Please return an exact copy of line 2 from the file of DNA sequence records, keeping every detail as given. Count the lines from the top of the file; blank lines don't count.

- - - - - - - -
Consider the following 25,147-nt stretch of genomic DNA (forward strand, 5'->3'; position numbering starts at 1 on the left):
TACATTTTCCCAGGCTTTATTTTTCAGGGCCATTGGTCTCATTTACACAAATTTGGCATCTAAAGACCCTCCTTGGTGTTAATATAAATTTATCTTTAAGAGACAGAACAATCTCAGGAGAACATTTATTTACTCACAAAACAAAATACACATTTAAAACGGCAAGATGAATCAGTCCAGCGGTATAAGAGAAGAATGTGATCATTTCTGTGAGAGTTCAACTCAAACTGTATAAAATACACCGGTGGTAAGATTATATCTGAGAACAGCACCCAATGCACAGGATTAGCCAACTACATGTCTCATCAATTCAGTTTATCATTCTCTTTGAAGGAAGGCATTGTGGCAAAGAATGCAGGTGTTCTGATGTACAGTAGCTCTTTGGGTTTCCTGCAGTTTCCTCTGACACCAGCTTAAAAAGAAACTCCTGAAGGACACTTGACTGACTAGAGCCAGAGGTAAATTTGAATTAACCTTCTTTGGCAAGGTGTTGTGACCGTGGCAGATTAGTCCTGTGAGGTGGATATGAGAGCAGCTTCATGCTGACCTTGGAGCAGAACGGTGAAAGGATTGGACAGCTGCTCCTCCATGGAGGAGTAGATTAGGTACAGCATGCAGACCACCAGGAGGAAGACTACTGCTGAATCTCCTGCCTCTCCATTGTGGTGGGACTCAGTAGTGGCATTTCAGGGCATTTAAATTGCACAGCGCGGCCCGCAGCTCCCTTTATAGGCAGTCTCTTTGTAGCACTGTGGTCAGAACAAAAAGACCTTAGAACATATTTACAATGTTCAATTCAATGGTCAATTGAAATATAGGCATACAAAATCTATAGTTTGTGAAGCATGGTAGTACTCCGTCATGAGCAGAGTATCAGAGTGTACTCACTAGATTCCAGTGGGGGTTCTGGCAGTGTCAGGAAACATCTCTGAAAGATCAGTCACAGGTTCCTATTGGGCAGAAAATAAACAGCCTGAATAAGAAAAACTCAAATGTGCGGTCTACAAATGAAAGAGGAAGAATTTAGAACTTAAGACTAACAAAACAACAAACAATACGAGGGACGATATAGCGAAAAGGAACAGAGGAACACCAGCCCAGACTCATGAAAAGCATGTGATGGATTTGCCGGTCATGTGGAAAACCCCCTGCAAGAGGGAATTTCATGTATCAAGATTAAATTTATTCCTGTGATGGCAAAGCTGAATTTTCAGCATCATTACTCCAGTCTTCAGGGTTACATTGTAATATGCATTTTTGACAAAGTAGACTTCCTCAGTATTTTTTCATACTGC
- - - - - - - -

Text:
TACATTTTCCCAGGCTTTATTTTTCAGGGCCATTGGTCTCATTTACACAAATTTGGCATCTAAAGACCCTCCTTGGTGTTAATATAAATTTATCTTTAAGAGACAGAACAATCTCAGGAGAACATTTATTTACTCACAAAACAAAATACACATTTAAAACGGCAAGATGAATCAGTCCAGCGGTATAAGAGAAGAATGTGATCATTTCTGTGAGAGTTCAACTCAAACTGTATAAAATACACCGGTGGTAAGATTATATCTGAGAACAGCACCCAATGCACAGGATTAGCCAACTACATGTCTCATCAATTCAGTTTATCATTCTCTTTGAAGGAAGGCATTGTGGCAAAGAATGCAGGTGTTCTGATGTACAGTAGCTCTTTGGGTTTCCTGCAGTTTCCTCTGACACCAGCTTAAAAAGAAACTCCTGAAGGACACTTGACTGACTAGAGCCAGAGGTAAATTTGAATTAACCTTCTTTGGCAAGGTGTTGTGACCGTGGCAGATTAGTCCTGTGAGGTGGATATGAGAGCAGCTTCATGCTGACCTTGGAGCAGAACGGTGAAAGGATTGGACAGCTGCTCCTCCATGGAGGAGTAGATTAGGTACAGCATGCAGACCACCAGGAGGAAGACTACTGCTGAATCTCCTGCCTCTCCATTGTGGTGGGACTCAGTAGTGGCATTTCAGGGCATTTAAATTGCACAGCGCGGCCCGCAGCTCCCTTTATAGGCAGTCTCTTTGTAGCACTGTGGTCAGAACAAAAAGACCTTAGAACATATTTACAATGTTCAATTCAATGGTCAATTGAAATATAGGCATACAAAATCTATAGTTTGTGAAGCATGGTAGTACTCCGTCATGAGCAGAGTATCAGAGTGTACTCACTAGATTCCAGTGGGGGTTCTGGCAGTGTCAGGAAACATCTCTGAAAGATCAGTCACAGGTTCCTATTGGGCAGAAAATAAACAGCCTGAATAAGAAAAACTCAAATGTGCGGTCTACAAATGAAAGAGGAAGAATTTAGAACTTAAGACTAACAAAACAACAAACAATACGAGGGACGATATAGCGAAAAGGAACAGAGGAACACCAGCCCAGACTCATGAAAAGCATGTGATGGATTTGCCGGTCATGTGGAAAACCCCCTGCAAGAGGGAATTTCATGTATCAAGATTAAATTTATTCCTGTGATGGCAAAGCTGAATTTTCAGCATCATTACTCCAGTCTTCAGGGTTACATTGTAATATGCATTTTTGACAAAGTAGACTTCCTCAGTATTTTTTCATACTGC